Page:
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clot in deep vein

December 6, 2021 - In November 2021, the American College of Chest Physicians (ACCP) published updates to their venous thromboembolism (VTE) treatment guidelines; the last update was in 2016. Most of the recommendations are consistent with past guidance and widely recognized, but the highlights below may not be as well known.

  • Distal (calf) DVTs - many of these DVTs can be followed with weekly ultrasounds for 2 weeks. If the clot does not extend, anticoagulation is not recommended. See treatment of distal DVTs for more.
  • Subsegmental PE - subsegmental PEs are small emboli in the periphery of the lungs. Patients at low risk for recurrent VTE and negative lower extremity ultrasound do not require anticoagulation. See subsegmental PE for more.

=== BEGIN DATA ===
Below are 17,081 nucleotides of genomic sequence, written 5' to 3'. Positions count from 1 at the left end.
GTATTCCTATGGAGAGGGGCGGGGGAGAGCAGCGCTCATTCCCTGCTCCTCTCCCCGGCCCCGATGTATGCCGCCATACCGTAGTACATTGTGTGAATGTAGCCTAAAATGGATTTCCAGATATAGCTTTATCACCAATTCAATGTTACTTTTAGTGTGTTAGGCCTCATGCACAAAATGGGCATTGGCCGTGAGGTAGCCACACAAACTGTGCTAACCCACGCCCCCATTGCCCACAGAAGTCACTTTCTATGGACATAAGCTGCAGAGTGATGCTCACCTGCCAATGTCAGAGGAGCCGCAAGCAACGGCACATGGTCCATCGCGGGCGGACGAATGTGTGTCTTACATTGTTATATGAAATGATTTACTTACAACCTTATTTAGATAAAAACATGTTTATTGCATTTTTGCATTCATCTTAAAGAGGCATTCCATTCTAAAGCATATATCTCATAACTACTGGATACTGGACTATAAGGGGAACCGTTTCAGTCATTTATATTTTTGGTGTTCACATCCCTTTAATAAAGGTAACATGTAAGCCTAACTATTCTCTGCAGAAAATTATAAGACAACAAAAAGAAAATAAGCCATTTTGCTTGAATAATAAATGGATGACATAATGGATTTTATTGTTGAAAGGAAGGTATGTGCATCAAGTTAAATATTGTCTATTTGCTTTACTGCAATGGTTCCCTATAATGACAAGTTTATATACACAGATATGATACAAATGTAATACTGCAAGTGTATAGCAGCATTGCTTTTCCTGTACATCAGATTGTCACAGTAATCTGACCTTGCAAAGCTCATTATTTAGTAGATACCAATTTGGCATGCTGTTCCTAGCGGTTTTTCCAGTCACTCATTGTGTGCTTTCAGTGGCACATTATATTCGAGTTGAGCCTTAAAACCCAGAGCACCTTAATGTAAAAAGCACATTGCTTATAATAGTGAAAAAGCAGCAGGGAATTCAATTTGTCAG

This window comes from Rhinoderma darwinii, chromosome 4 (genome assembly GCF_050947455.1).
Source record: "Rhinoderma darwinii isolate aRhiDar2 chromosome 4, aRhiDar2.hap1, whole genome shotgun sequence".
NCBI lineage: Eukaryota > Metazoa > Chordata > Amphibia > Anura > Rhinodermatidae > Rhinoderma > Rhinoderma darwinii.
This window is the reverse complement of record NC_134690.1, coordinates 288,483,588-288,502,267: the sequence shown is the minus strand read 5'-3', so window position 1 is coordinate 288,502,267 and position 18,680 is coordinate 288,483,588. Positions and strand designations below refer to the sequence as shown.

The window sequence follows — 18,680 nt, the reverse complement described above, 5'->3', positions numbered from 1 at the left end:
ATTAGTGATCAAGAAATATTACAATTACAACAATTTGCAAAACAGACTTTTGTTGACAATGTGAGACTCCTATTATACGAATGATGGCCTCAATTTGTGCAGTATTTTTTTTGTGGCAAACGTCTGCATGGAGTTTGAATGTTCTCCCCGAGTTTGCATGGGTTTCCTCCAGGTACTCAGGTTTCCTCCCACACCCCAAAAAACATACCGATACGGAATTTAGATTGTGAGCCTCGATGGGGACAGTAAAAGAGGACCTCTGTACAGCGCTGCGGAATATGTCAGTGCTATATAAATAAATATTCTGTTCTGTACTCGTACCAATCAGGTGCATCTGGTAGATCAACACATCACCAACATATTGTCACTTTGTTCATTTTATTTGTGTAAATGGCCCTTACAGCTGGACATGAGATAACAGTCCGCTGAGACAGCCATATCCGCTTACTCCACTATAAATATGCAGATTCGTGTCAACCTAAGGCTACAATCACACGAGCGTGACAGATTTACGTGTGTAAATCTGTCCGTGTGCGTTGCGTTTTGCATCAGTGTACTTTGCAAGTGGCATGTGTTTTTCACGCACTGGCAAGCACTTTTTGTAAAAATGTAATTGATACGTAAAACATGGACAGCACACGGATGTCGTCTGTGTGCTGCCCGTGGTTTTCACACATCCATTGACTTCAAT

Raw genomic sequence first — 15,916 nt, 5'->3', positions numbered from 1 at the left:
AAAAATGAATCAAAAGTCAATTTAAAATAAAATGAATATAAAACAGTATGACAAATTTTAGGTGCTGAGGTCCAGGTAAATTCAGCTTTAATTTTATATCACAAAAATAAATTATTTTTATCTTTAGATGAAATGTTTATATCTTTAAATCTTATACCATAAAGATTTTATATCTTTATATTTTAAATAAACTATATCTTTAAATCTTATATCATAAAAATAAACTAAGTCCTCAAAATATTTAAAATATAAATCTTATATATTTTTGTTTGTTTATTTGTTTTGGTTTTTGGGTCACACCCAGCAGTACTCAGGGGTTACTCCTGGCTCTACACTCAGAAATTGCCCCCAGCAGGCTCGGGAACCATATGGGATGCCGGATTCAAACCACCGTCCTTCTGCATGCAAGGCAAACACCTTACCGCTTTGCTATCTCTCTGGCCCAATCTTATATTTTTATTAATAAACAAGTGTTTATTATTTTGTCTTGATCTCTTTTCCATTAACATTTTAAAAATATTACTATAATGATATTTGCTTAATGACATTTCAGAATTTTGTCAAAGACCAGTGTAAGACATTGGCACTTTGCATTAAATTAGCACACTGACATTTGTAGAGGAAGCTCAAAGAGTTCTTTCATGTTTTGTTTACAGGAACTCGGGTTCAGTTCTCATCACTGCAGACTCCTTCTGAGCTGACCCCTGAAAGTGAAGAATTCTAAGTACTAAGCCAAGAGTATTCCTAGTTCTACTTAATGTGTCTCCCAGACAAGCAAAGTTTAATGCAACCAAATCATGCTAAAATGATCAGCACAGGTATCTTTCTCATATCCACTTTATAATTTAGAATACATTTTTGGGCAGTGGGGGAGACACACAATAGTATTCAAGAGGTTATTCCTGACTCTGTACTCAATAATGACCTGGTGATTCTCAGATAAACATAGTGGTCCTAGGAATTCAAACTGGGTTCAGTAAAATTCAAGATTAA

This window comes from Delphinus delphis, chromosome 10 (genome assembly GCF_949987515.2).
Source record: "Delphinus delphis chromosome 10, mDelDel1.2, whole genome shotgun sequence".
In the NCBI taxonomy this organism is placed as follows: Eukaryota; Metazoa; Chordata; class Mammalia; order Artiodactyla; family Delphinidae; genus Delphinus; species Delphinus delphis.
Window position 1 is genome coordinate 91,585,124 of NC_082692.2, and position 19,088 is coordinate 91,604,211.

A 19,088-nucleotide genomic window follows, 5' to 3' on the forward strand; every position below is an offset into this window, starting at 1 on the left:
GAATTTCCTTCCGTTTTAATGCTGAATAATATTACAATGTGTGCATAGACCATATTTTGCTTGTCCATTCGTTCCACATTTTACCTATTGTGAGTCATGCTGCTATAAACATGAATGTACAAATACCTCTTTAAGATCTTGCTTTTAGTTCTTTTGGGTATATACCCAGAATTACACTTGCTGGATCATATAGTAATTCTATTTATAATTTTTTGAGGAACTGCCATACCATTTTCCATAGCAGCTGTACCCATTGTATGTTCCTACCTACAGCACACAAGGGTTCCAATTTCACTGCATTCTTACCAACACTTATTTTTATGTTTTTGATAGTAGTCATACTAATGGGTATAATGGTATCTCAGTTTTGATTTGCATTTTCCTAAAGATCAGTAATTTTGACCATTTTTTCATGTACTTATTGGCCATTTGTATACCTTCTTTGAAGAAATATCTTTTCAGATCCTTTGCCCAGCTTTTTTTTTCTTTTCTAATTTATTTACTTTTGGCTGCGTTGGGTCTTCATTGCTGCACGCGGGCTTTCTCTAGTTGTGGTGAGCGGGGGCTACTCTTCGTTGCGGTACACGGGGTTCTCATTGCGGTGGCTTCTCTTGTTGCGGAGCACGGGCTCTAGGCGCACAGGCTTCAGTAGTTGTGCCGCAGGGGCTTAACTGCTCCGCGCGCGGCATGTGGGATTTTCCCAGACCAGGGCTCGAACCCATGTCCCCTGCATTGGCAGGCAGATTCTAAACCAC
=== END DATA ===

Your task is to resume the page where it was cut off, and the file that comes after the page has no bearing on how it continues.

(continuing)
• Triple-positive antiphospholipid antibody (APA) syndrome - warfarin is preferred over direct-acting oral anticoagulants. This guidance is consistent with several recent studies that have found rivaroxaban to be inferior to warfarin in these patients. See APA syndrome treatment for more.
  • Provoked vs unprovoked VTE categories - perhaps the most intriguing part of the update was the addition of a new category for VTE provoking risk factors. The guidelines state that when deciding on long-term anticoagulation (beyond 3 months), patients should be divided into 3 groups - VTE provoked by a major transient risk factor, VTE provoked by a minor transient risk factor, or unprovoked VTE. Chronic anticoagulation is not recommended for the major or minor transient risk factor groups. This is the first guidance we've seen that has defined a minor provoking risk factor group. See ACCP extended anticoagulation recommendations for group definitions.


Deep vein thrombosis

Pulmonary embolism

Periprocedural antithrombotic recommendations